Let’s say that the fundamental currency for exchange in the universe is energy. Even paper and digital money we handle each day is a proxy exchanged for and representing the energy we spent on someone else’s behalf.
The plant Kingdom (with extremely rare exception) is very special in that its members use the energy from sunlight directly in order to grow. This process is called photosynthesis, and people piggy-back on plants to gather the energy we need. We call it harvesting. The energy from the sun is stored in the grains and vegetables we consume. In order to produce those grains and vegetables, plants must invest a significant amount of their energy into the development of their root systems.
Why? Well as it turns out, soils are in fact not quite the hospitable environment for plants that we generally think they are. Soil does provide nearly all the things a plant could need, including:
- physical anchoring to the Earth’s surface preventing massive loss of plant life to outer space,
- many (but not all) nutrients required,
- water storage, and
- a habitat for beneficial organisms to interact with.
However, the soil does not do all of this as freely as we might think. Plants are not passive actors in the soil environment, humming along to themselves idle while nutrients and water jump into their roots. Rather, it takes a substantial amount of effort by the plants to wrest and wrangle away the basics needed to eke out a living from the soil. As a matter of survival, then, they must invest some of the energy gained from sunlight in this process.
Soil can be thought of as an inanimate physical matrix of solid mineral particles with many small spaces in between. Plants’ roots must exert great physical energy to move soil particles aside to create space for their own existence. This costs photosynthetic energy (an exchange of currency). There is a limit to the force which roots may exert. Therefore, compacted soils prevent exploration by roots through the soil volume simply due to excessive requirements in penetrative force. Tilth, an admittedly antiquated but still relevant term, captured in its description a set of soil conditions wherein root proliferation was favored. Today, we still consider buildup of organic matter and absence of compaction to favor root growth and the associated benefits of a robust soil microbial ecosystem.
Soil nutrients are often bound in chemical forms that plants simply cannot access easily. Any nutrient must be dissolved in water prior to plant uptake. So plants have evolved different ways of taking up different nutrients. Some may freely pass from soil solution into the root while others require some expense of energy to ‘absorb’. However, soil minerals interact chemically with nutrients in ways that limit their solubility. Soil organic matter forms insoluble complexes with nutrients like nitrogen, phosphorus, sulfur, and micronutrients. Plants must therefore spend photosynthetic energy producing and releasing (exuding) a complex cocktail of their own chemicals through the root system to improve the chances of dissolving nutrients. Again, roots are earning their investment by working hard to get what the plant needs.
Soil acts a little like a sponge, exerting a pressure that holds water in its matrix of solids and spaces. Plant roots must exert an opposing and greater pressure on that water in order to absorb it. The less water there is, the more energy it takes.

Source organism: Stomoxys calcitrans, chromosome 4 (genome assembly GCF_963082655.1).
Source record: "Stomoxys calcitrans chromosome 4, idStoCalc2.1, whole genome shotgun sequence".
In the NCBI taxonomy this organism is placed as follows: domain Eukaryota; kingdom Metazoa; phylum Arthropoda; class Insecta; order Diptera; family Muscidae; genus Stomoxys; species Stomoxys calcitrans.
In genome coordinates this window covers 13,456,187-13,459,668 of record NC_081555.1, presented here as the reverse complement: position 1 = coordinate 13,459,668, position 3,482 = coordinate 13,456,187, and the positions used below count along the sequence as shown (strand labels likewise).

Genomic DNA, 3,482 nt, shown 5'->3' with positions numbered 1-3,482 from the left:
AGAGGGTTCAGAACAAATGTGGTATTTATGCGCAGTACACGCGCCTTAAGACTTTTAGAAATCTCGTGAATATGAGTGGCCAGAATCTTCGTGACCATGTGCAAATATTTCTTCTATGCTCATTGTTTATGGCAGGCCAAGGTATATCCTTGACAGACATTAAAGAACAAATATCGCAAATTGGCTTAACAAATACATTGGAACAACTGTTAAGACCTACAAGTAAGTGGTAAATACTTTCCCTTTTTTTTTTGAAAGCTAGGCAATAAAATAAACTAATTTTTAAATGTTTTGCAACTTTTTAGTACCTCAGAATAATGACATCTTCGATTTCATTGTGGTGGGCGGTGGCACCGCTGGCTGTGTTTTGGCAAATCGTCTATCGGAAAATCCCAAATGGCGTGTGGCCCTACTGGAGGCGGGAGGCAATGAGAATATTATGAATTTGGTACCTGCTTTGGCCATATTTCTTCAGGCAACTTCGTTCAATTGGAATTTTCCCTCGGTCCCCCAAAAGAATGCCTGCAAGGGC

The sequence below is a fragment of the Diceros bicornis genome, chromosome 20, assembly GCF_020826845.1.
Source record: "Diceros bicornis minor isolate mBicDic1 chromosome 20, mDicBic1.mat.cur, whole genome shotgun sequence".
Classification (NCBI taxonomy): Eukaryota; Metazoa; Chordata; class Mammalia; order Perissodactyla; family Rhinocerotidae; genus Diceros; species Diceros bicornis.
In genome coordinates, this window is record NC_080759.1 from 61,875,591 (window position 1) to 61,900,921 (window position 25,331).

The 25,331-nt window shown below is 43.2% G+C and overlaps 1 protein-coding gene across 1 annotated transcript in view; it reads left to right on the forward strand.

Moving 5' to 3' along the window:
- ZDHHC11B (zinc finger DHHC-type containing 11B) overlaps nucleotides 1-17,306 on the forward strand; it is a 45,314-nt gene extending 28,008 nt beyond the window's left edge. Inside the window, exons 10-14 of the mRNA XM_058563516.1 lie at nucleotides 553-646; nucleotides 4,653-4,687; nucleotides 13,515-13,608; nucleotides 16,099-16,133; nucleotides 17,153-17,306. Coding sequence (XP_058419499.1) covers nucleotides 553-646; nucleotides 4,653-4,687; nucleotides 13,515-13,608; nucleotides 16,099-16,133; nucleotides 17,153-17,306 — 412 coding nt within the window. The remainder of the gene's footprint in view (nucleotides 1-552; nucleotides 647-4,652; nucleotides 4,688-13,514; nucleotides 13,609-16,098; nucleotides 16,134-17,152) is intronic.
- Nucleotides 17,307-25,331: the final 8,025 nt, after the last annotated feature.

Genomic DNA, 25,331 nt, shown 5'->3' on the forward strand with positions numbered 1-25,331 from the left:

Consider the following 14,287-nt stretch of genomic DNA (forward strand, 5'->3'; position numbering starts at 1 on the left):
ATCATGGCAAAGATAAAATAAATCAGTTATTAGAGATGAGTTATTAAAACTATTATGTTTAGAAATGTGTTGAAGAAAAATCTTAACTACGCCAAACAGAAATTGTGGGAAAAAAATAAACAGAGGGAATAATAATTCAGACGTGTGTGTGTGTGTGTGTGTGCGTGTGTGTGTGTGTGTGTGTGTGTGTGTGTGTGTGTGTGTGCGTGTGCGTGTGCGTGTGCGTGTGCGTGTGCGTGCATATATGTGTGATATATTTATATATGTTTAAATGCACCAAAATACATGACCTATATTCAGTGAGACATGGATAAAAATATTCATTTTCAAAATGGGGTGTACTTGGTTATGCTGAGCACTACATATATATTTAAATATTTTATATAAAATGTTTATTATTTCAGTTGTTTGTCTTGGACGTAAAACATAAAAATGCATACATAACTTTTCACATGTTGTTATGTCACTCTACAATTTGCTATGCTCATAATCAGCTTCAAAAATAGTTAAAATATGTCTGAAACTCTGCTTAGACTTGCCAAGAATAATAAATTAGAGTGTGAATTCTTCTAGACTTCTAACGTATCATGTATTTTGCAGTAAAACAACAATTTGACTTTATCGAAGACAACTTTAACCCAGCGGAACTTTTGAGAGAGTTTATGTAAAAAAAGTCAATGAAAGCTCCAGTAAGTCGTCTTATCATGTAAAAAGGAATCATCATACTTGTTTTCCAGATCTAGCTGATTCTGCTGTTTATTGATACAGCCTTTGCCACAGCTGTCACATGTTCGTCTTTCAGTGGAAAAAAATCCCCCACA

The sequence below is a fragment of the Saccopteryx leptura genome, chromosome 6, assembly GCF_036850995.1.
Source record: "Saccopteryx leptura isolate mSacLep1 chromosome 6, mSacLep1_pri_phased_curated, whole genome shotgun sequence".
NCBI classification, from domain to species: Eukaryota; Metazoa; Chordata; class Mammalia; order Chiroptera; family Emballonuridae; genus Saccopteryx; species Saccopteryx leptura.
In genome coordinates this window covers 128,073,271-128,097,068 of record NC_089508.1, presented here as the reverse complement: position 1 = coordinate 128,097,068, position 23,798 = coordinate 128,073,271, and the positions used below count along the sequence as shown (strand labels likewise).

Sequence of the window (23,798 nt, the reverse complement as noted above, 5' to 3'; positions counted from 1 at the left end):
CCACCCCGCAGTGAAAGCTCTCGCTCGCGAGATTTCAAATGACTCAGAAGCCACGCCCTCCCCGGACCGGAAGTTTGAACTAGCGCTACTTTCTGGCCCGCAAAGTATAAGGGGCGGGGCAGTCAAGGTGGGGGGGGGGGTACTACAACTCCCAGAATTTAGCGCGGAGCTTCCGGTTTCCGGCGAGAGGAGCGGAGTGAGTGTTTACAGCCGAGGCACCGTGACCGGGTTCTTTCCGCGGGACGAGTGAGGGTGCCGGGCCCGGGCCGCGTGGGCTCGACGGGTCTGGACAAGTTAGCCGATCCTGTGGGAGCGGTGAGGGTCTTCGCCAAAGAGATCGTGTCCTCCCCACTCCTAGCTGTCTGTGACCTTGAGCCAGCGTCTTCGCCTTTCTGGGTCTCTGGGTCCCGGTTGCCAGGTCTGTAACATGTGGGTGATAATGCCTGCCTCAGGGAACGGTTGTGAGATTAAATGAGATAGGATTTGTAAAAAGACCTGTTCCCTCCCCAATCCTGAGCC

Plants also like their tiny ‘friends and helpers’ in the soil. Plants perform better when they interact with naturally-occurring soil microorganisms that include bacteria, fungi, nematodes, arthropods, and insects. Many of these organisms feed on soil organic matter, so soils with very little organic matter also tend to support low levels of beneficial organisms. Plants like a dirty environment, teeming with life. The reasons are more complex, but the result is simple. More roots grow in the soil when there is organic matter present.
Furthermore, beneficial organisms are also known to help offset the negative effects of other tiny organisms that may eat plant roots or infect them, causing diseases. They may compete with non-beneficial organisms for food and other resources, reducing numbers. And in many cases, they can actively assist in plant defense against disease and root feeding.
Plant roots complete a cycle in the soil. The deeper they go, the more benefits they provide to soil fertility and stable carbon storage in soils. While alive and active, roots redistribute carbon and nutrients throughout the soil profile. When roots die, they decay, leaving behind more organic matter – providing residual benefits to the next season’s plants. Roots are made of different stuff than plant tops, or shoots. They contain a lot more lignin than shoots, which lasts longer in the soil. This provides more stable and longer lasting soil organic carbon.
Managed lands under agricultural production represent the areas with the most potential for improving soil fertility and increasing carbon storage. These benefits will be realized only by paying more attention to roots. Proper management can encourage our crop roots to proliferate through the soil in a way that provides an economic return in terms of both energy and money back to the farmer. This can help us better realize the sometimes apparently conflicting (though in reality often aligned) goals of providing global food security through long-term and sustainable soil productivity, and shifting the excessive carbon floating around the Earth’s atmosphere back into its soils.
By Jake Mowrer, TAMU
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